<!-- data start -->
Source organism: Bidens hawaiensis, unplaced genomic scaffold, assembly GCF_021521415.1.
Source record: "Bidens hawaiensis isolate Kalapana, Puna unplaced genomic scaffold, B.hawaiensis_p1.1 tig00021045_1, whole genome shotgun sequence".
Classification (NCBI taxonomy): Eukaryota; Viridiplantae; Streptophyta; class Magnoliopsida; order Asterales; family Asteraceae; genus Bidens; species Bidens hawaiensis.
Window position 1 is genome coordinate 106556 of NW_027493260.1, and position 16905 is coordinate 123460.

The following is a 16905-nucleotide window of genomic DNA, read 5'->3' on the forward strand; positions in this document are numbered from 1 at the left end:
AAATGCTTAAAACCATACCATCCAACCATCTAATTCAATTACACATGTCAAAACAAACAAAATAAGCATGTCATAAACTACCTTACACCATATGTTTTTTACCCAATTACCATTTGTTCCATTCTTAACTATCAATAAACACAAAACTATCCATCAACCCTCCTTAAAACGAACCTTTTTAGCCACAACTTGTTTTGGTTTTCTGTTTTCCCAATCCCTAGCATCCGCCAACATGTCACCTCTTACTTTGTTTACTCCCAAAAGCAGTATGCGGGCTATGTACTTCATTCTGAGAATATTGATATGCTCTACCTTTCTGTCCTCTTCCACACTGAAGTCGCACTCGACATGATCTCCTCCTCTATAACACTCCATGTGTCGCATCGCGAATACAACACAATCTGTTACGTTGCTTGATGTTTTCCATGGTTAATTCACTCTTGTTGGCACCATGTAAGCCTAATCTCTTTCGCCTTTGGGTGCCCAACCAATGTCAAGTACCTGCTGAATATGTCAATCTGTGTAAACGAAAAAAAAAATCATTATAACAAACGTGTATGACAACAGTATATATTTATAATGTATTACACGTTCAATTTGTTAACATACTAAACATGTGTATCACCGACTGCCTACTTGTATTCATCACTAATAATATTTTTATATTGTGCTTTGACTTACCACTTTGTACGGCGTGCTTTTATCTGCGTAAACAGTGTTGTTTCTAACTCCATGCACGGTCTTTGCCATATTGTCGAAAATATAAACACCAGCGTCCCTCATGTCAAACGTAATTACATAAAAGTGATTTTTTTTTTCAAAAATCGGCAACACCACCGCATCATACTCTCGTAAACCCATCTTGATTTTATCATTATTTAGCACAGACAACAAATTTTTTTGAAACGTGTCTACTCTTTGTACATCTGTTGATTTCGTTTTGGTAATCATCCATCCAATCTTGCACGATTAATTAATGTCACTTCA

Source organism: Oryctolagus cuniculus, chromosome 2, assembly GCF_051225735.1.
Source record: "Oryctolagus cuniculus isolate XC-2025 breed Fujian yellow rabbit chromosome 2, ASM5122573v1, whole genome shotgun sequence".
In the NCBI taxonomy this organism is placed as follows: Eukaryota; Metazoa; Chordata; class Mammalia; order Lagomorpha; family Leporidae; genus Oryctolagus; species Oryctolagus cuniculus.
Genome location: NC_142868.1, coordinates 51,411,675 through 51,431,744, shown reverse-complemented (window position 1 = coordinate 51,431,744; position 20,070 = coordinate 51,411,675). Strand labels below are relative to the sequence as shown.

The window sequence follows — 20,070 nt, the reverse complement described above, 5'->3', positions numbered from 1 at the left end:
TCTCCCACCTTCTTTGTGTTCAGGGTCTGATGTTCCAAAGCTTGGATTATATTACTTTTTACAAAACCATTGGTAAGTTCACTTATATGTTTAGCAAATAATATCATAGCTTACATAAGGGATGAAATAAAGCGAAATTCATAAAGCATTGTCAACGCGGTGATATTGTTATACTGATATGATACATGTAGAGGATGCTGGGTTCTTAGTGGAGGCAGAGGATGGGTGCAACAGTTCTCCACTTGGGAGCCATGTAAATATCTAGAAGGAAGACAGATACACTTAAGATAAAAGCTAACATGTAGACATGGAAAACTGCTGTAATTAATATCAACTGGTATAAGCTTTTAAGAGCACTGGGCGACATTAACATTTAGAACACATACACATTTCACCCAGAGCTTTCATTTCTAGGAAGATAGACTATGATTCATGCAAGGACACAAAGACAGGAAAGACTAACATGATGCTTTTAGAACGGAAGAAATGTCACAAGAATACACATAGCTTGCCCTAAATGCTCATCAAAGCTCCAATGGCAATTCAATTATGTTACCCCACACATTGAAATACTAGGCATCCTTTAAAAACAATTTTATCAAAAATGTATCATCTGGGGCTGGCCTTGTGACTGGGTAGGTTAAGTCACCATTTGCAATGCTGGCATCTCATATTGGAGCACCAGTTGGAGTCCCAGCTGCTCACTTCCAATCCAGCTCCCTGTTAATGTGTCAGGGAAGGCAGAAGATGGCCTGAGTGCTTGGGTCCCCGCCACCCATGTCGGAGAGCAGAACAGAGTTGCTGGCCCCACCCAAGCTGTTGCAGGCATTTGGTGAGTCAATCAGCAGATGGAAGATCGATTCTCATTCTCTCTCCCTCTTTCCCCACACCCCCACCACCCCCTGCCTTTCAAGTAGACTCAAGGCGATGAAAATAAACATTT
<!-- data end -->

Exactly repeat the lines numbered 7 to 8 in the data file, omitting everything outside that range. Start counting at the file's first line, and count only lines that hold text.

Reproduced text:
Source organism: Oryctolagus cuniculus, chromosome 2, assembly GCF_051225735.1.
Source record: "Oryctolagus cuniculus isolate XC-2025 breed Fujian yellow rabbit chromosome 2, ASM5122573v1, whole genome shotgun sequence".